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Hypercorrection in English: an intervarietal corpus-based study

Published online by Cambridge University Press:  01 September 2021

PETER COLLINS*
Affiliation:
School of Humanities and Languages University of New South WalesSydneyNSW2052Australiap.collins@unsw.edu.au

Abstract

This article aims to provide a fresh approach to the study of hypercorrection, the misguided application of a real or imagined rule – typically in response to prescriptive pressure – in which the speaker's attempt to be ‘correct’ leads to an ‘incorrect’ result. Instead of more familiar sources of information on hypercorrection such as attitude elicitation studies and prescriptive commentary, insights are sought from quantitative and qualitative data extracted from the 2-billion-word Global Web-based English corpus (GloWbE; Davies 2013). Five categories are investigated: case-marked pronouns, -ly and non-ly adverbs, agreement with number-transparent nouns, (extended uses of) irrealis were, and ‘hyperforeign’ noun suffixation. The nature and extent of hypercorrection in these categories, across the twenty English varieties represented in GloWbE, are investigated and discussed. Findings include a tendency for hypercorrection to be more common in American than in British English, and more prevalent in the ‘Inner Circle’ (IC) than in the ‘Outer Circle’ (OC) varieties (particularly with established constructions which have been the target of institutionalised prescriptive commentary over a long period of time).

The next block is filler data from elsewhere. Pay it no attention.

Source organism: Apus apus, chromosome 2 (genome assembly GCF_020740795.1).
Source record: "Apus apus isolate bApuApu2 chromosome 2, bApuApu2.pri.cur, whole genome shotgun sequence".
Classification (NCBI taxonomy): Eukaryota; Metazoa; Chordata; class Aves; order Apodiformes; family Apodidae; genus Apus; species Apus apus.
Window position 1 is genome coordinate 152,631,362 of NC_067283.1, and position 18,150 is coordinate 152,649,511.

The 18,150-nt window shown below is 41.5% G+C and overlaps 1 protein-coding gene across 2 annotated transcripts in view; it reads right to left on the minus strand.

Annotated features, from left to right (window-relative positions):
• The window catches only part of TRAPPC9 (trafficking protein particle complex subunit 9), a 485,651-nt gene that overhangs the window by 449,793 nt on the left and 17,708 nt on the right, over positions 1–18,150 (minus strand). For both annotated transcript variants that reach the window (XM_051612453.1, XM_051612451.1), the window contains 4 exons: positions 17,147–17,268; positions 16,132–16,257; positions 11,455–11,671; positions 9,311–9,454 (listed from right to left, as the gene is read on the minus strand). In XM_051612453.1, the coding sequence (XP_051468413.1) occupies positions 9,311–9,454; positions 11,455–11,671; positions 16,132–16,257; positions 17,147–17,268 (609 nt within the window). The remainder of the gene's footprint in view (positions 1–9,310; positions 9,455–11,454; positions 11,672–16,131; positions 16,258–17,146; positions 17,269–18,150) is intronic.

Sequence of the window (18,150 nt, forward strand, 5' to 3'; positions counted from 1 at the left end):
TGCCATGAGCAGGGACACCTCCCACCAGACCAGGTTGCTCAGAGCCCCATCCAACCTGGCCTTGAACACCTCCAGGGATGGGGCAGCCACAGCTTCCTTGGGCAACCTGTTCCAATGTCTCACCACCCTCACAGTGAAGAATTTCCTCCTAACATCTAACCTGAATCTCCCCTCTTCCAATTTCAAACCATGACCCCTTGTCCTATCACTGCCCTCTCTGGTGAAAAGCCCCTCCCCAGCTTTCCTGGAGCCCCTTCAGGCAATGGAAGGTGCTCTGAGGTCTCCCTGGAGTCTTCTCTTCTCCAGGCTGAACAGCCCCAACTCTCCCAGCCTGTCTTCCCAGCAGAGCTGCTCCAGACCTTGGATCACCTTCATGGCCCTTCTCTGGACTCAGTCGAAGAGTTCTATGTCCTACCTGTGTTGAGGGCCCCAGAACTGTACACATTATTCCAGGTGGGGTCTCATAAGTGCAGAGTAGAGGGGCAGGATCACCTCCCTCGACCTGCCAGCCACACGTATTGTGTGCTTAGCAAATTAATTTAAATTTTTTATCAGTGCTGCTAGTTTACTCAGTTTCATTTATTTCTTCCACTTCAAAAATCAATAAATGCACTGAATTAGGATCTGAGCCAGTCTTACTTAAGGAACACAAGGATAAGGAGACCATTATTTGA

Type
Research Article
Copyright
Copyright © The Author(s), 2021. Published by Cambridge University Press

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Footnotes

I wish to thank Mark Davies, Adam Smith, Rodney Huddleston, Laurel Brinton and two anonymous reviewers for helpful comments and suggestions.

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